Tanzania: The practice of female genital mutilation (FGM); state protection available to victims
|Publisher||Canada: Immigration and Refugee Board of Canada|
|Author||Research Directorate, Immigration and Refugee Board of Canada, Ottawa|
|Publication Date||14 August 2008|
|Citation / Document Symbol||TZA102863.E|
|Cite as||Canada: Immigration and Refugee Board of Canada, Tanzania: The practice of female genital mutilation (FGM); state protection available to victims, 14 August 2008, TZA102863.E, available at: http://www.refworld.org/docid/48d2237c28.html [accessed 22 September 2014]|
|Disclaimer||This is not a UNHCR publication. UNHCR is not responsible for, nor does it necessarily endorse, its content. Any views expressed are solely those of the author or publisher and do not necessarily reflect those of UNHCR, the United Nations or its Member States.|
The Sexual Offences Special Provisions Act, 1998 (SOSPA) prohibits female genital mutilation (FGM) from being performed on girls, which it defines in Article 3 as "female person[s] of the age of under eighteen years" (Tanzania 1 July 1998, Art. 21), but it does not provide protection to females aged eighteen years or older (LHRC Jan. 2008, 64; UN 27 Feb. 2003, Para. 620; US 11 Mar. 2008, Sec. 5). Article 21 of SOSPA amends Section 169 of the Penal Code by adding the following paragraph:
169A.-(l) Any person who, having the custody, charge or care of any person under eighteen years of age, ill treats, neglects or abandons that person or causes female genital mutilation or procures that person to be assaulted', ill treated, neglected or abandoned in a manner likely to, cause him suffering or injury to health, including injury to, or loss, of sight or hearing, or limb or organ of the body or any mental derangement, commits the offence of cruelty to children. (Tanzania 1 July 1998, Art. 21)
Upon conviction, the offender is liable to either a fine not in excess of 300,000 shillings (TZS) or approximately 261.53 Canadian dollars (XE.com 17 June 2008), or imprisonment of no less than five years and no more than fifteen years, or both (Tanzania 1 July 1998, Art. 21). In its 2008 annual report covering the period from January to December 2007, Amnesty International (AI) states that there have been no reports of prosecutions in FGM cases (AI 2008, 293; see also US 11 Mar. 2008, Sec. 5); however, in a United Nations (UN) Commission on Human Rights report covering the period from 1994 to 2003, it was noted that local governments had imposed prison sentences on people who had been convicted of practising FGM on young girls (UN 27 Feb. 2003, Para. 626).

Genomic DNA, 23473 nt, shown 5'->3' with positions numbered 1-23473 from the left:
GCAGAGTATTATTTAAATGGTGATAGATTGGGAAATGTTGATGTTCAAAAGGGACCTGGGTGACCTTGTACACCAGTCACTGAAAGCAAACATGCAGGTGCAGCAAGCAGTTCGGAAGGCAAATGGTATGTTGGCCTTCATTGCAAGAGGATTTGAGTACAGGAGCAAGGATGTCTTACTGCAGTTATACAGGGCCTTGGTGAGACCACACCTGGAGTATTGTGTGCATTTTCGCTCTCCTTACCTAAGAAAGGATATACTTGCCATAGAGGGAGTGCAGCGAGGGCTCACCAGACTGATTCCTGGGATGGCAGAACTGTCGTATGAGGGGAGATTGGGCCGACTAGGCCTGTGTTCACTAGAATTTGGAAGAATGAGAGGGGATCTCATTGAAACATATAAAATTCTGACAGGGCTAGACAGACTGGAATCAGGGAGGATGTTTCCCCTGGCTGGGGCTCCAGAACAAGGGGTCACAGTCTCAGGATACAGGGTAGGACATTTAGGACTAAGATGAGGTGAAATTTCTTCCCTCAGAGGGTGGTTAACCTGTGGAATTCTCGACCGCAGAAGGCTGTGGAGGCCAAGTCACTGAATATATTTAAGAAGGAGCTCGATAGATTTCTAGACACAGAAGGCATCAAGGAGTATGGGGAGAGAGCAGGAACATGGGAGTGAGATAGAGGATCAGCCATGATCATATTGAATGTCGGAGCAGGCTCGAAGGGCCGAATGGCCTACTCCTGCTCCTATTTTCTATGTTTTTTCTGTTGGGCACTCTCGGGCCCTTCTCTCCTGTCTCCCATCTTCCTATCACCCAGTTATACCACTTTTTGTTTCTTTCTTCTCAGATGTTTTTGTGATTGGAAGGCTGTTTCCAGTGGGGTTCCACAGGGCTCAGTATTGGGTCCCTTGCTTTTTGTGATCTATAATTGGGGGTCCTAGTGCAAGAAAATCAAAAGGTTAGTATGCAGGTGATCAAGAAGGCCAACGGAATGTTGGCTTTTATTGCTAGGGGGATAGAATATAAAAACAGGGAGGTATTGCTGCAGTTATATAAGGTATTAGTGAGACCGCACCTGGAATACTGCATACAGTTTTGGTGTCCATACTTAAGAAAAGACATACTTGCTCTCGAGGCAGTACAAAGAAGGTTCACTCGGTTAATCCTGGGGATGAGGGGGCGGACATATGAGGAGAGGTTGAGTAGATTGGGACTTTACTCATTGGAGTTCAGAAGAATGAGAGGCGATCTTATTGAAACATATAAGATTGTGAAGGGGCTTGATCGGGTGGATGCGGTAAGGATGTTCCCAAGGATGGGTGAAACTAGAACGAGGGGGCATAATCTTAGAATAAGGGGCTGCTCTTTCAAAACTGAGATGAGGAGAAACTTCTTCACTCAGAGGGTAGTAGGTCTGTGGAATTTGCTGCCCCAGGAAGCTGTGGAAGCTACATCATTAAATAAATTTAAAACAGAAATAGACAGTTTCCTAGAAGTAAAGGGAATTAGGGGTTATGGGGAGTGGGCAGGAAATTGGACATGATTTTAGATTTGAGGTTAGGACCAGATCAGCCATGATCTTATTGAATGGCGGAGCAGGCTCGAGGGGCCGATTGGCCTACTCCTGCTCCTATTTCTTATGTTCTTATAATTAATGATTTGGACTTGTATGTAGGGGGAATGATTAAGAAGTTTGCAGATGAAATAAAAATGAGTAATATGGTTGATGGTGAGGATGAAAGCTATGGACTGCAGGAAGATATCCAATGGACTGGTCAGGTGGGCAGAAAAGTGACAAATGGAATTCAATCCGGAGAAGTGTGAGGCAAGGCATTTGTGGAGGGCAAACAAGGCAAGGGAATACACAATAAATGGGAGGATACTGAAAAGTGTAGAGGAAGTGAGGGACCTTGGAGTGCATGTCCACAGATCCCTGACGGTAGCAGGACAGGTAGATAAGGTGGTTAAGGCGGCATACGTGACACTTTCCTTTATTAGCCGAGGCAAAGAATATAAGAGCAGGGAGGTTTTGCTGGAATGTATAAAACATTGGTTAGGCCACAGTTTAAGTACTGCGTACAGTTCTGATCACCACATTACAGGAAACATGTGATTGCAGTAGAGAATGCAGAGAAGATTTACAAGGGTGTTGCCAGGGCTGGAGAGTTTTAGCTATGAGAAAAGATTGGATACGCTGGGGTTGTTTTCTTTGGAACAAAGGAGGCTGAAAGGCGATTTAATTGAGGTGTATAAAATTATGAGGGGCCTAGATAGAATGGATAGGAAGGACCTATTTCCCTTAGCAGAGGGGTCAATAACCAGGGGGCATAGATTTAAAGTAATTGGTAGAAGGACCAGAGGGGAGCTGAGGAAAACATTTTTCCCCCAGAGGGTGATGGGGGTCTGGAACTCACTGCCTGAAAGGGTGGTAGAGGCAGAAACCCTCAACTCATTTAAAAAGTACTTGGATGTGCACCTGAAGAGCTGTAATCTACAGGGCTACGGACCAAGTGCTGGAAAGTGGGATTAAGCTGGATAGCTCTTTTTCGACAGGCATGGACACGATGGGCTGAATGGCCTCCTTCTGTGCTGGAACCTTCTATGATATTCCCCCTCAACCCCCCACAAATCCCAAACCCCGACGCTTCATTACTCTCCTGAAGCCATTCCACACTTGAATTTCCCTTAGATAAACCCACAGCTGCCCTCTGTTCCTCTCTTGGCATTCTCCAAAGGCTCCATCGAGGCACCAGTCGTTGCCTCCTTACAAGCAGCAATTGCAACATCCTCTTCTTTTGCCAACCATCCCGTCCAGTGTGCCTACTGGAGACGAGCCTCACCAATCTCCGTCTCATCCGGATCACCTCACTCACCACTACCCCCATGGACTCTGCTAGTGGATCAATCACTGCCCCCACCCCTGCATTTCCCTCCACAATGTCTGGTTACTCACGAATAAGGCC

The practice of female genital mutilation (FGM)
The three primary types of FGM are: type I circumcision which entails the removal of the "prepuce" of the clitoris (UN n.d; FGC Education and Networking Project n.d.); type II excision or clitoridectomy which involves the removal of the entire clitoris in addition to the cutting or removal of the labia minora (ibid.; UN n.d); and type III infibulation, the most extreme form of FGM, which involves the removal of the entire external genitalia as well as the stitching of the vagina so that only a narrow opening remains (Equality Now Apr. 2006; UN n.d; FGC Education and Networking Project n.d).
In its Country Reports on Human Rights Practices for 2007, the United States (US) Department of State states that "clitoridectomy, the least severe form of FGM" is the most common form practised in Tanzania (US 11 Mar. 2008, Sec. 5); however, the Female Genital Cutting Education and Networking Project (FGC Education and Networking Project n.d), a web-based project maintained by Marianne Sarkis which offers interested parties a network for information-sharing on FGM (ibid. 30 June 1999), indicates that type II and III are the most common forms of FGM practised in Tanzania (FGC Education and Networking Project n.d). The United States Agency for International Development (USAID) provides statistics for 2004 in an appendix to a 2008 report which reflect the findings of the Female Genital Cutting Education and Networking Project, indicating that of the 14.6 percent of women aged 15 to 49 who had undergone some form of FGM, 13.3 percent had had flesh removed (US Mar. 2008, 19).
The Tanzanian government conceded that there was a "high prevalence" of FGM in its 2006 National Population Policy report (Tanzania 2006, Sec. 4.6.2, viii), and in a report released in January 2008, the Legal and Human Rights Centre (LHRC), a non-governmental organization (NGO) that works to create public awareness of rights issues and provides legal aid services in Tanzania (LHRC n.d), notes that it was ranked ninth in the world in terms of FGM prevalence by some sources (ibid. Jan. 2008, 63). The number of females who have undergone FGM vary according to region (Tanzania 2006, Sec. 4.6.2, viii) and reports indicate that it is practised among approximately 20 of Tanzania's 130 ethnic groups (US 11 Mar. 2008, Sec. 5; UN 27 Feb. 2003, Para. 626). The Tanzania Demographic and Health Survey 2004-05 indicates that it is common in several regions including Manyara, where 81 percent of women have undergone some form of FGM, followed by Dodoma, where approximately 68 percent of women have undergone the process (Tanzania 2005, Table 13.2). It is also practised in Arusha, Kilimanjaro, Morogoro, and Singida (US 11 Mar. 2008, Sec. 5; LHRC Jan. 2008, 63). Several sources indicate that fifteen percent of women in Tanzania have undergone FGM (US 11 Mar. 2008, Sec. 5; LHRC Jan. 2008, 63; The Guardian 19 May 2007).